According to the Arthritis Foundation, more than 50 million Americans are impacted by arthritis each year. In fact, it is currently the number one cause of disability in this country. What is arthritis and how can one develop it?
Arthritis is an inflammation of the joints that causes stiffness and pain. According to Healthline.com, the cartilage in your tissue wears down, not providing the support needed to absorb pressure. It is most common in older adults ages 65 or older, though it can develop in younger adults and youth, as well.
Types of Arthritis
There are two types of arthritis that a person can develop: Osteoarthritis (OA) and Rheumatoid Arthritis (RA).
OA: According to WebMD.com, Osteoarthritis occurs when the joints are overused and they tear over time. Movements become painful in joints that bear the most weight and pressure, such as the knees or feet.
RA: Rheumatoid Arthritis is a chronic autoimmune disease, according to the Rheumatoid Arthritis Support Network. This disease causes your body to attack its own healthy tissues, causing the breakdown of joint tissue between the bones. It has an enormous impact on hands, feet, wrists, elbows, knees, and ankles. The disease can also be brought on by environmental factors or genetic factors.
Symptoms for OA can include pain and tenderness, joint stiffness, abnormal sensations in your joints, and loss of flexibility, according to Healthline.com. If you experience any of these symptoms, it’s important to visit our doctor right away. Preventative measures can be taken to prevent further wear and tear.
Though both OA and RA cause similar symptoms, RA includes a variety of other early signs to be aware of. According to Medicinenet.com, early symptoms can include fatigue, joint pain, stiffness and swelling, loss of range of motion, limping, joint deformity, anemia and fever.
Osteroarthritis can be prevented by maintaining a healthy weight, staying active, and preventing joint injuries. The added pressure and stress on your joints can cause permanent damage, so the only way to avoid OA is by taking preventative measures.
Rheumatoid Arthritis, however, is environmentally or genetically-caused, and thus is not preventable. According to Heathline, RA is not preventable, but the disease can be slowed down with aggressive treatment options. Thus, it’s important to know you’re the symptoms and talk to your doctor immediately if you suspect the development of RA.
The Harrisburg Area YMCA offers a variety of fitness programs to help those with arthritis stay active. In addition to our low-impact land exercises, we offer water fitness classes that provide low to no impact on the joints. Our water fitness program, the Arthritis Foundation YMCA Aquatic Program (AFYAP), is designed specifically for those with limited joint motion and who suffer from arthritis. The warm water and gentle movements help participants relieve pain and stiffness, while building strength.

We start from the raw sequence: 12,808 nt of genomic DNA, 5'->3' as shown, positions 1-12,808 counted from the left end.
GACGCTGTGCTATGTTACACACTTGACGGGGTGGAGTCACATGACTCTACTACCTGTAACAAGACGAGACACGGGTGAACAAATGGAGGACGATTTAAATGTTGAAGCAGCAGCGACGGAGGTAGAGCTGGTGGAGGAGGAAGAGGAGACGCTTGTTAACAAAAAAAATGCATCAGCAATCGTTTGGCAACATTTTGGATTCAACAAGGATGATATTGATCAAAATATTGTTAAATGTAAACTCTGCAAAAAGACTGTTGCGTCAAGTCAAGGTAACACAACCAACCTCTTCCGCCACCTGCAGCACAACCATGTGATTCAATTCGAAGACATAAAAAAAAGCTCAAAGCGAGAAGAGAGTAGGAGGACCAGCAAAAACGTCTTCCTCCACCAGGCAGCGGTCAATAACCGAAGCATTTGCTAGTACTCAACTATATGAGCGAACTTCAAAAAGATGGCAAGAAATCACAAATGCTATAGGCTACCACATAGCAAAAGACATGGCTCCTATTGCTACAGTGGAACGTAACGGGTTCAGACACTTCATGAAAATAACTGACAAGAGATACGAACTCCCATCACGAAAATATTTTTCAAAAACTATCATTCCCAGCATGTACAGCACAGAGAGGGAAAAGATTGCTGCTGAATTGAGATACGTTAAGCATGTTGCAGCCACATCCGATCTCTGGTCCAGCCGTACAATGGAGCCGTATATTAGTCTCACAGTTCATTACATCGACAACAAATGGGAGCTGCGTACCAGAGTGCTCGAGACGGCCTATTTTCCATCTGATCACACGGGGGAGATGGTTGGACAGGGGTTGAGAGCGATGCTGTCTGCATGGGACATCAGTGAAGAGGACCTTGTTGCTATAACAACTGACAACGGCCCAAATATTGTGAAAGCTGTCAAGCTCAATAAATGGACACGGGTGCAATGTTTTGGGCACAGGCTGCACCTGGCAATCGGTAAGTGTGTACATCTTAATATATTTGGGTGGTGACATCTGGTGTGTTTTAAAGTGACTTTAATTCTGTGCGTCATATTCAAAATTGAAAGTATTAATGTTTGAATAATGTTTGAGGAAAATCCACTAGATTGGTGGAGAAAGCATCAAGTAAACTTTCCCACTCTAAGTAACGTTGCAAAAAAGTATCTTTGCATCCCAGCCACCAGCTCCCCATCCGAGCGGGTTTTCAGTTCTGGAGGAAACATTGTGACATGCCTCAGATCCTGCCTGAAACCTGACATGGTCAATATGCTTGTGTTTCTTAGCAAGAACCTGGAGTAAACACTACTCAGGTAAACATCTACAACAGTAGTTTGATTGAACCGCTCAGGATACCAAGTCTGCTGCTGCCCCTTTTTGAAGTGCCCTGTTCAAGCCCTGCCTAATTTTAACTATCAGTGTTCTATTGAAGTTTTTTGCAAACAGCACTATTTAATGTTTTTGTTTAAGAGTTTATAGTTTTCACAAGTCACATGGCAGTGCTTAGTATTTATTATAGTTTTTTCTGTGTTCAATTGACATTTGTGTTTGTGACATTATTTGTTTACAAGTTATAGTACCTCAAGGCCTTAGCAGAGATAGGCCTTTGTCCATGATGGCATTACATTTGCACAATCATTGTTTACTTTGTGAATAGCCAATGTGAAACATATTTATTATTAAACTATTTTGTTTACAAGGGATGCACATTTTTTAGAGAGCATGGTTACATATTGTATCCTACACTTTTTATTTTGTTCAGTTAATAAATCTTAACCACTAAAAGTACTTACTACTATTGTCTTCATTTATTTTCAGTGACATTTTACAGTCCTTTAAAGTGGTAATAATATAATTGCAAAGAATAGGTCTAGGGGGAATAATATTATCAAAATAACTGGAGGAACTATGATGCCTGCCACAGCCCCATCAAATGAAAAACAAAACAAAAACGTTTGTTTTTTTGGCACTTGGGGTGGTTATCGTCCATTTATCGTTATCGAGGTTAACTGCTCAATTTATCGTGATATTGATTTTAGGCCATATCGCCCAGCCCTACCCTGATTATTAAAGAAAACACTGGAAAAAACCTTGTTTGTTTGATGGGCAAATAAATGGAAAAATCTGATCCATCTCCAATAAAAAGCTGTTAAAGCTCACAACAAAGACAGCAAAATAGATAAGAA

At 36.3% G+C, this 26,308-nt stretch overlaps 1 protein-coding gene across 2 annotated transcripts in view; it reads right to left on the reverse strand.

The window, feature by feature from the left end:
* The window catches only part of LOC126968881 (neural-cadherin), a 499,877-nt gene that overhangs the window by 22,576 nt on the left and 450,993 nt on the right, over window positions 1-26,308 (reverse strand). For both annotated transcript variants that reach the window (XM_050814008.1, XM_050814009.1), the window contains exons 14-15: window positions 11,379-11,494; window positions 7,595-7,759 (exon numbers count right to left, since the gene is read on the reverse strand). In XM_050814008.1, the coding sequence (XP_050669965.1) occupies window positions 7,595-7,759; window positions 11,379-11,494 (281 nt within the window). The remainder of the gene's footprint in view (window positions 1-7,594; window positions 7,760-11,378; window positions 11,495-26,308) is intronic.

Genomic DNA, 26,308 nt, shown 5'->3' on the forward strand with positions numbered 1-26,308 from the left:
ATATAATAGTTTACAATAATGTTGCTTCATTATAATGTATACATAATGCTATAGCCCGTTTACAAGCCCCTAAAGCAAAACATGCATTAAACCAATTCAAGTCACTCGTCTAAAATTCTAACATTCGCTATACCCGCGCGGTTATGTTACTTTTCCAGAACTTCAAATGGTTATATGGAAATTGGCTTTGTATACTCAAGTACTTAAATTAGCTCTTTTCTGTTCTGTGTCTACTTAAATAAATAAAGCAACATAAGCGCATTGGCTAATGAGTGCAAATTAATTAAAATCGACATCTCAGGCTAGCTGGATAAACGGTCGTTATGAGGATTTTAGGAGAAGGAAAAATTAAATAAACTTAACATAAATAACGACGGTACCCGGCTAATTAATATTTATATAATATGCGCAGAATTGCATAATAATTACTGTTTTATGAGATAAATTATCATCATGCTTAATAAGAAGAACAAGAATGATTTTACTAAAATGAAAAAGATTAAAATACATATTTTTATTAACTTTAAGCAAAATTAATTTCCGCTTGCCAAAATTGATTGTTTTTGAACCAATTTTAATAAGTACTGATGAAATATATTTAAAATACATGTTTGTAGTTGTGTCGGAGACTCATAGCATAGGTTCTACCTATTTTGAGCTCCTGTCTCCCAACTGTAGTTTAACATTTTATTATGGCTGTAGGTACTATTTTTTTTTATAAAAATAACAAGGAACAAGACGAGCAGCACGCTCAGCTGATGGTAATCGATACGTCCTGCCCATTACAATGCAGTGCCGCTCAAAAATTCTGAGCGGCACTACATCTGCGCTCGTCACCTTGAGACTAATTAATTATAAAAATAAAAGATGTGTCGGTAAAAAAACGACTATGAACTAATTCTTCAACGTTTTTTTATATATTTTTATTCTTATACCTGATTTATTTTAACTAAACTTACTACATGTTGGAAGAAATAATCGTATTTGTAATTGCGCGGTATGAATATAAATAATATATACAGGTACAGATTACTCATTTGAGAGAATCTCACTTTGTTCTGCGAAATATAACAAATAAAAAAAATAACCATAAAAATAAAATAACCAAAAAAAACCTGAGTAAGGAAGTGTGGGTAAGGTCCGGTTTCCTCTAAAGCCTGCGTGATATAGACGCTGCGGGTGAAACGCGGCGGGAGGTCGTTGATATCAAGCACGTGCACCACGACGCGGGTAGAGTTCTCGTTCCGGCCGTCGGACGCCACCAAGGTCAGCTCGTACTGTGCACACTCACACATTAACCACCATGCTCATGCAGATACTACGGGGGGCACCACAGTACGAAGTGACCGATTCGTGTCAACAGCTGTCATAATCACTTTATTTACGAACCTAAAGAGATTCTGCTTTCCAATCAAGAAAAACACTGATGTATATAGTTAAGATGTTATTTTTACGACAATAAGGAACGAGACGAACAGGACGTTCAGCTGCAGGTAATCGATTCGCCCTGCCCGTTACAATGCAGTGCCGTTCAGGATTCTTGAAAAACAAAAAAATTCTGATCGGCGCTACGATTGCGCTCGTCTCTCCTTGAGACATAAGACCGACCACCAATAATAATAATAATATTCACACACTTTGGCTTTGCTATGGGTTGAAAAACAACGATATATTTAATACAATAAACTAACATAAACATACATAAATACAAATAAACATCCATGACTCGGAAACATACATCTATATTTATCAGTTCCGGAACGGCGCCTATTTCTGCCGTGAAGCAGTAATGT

Arthritis Foundation YMCA Aquatic Program
This class is offered at our Northern Dauphin County YMCA and West Shore YMCA. When participants in the AFYAP class were asked what motivates them to take the class and how it has impacted their health, answers included:
“My back problems are better. “
“The doctor said to continue with the water exercise, it’s helping my balance.”
“This water exercise is low impact. At my age and ability level, I am not able to do the other activities offered here at the Y.”
AFYAP participant, Sandy, stated, “I tell people it’s my life-line—physically, mentally, emotionally, and socially.”
In addition to the physical benefits, participants have found that the class helps them maintain social relationships and encourage one another. The class leader at the Northern Dauphin County YMCA says, “As the leader of the class, I can share that my use of pain medications has decreased. I have had a healthy winter and I credit that to the water exercising I do, and the laps I swim. Being asthmatic, I was always encouraged to swim; it helps expand the lungs. The water supports my joints and allows me to move them with less pain than I could on land! And I, too, always feel better physically and emotionally after participating with my POOL PALS!”
If you are experiencing joint pain and suffer from arthritis, consider joining a class at the Harrisburg Area YMCA! Staying active can help prevent further OA symptoms and water exercise is a wonderful, no-impact way to reduce pain for both OA and RA. For more information on the classes we offer, visit our water fitness page on our website.
–Emily Sanville, Digital Communications Coordinator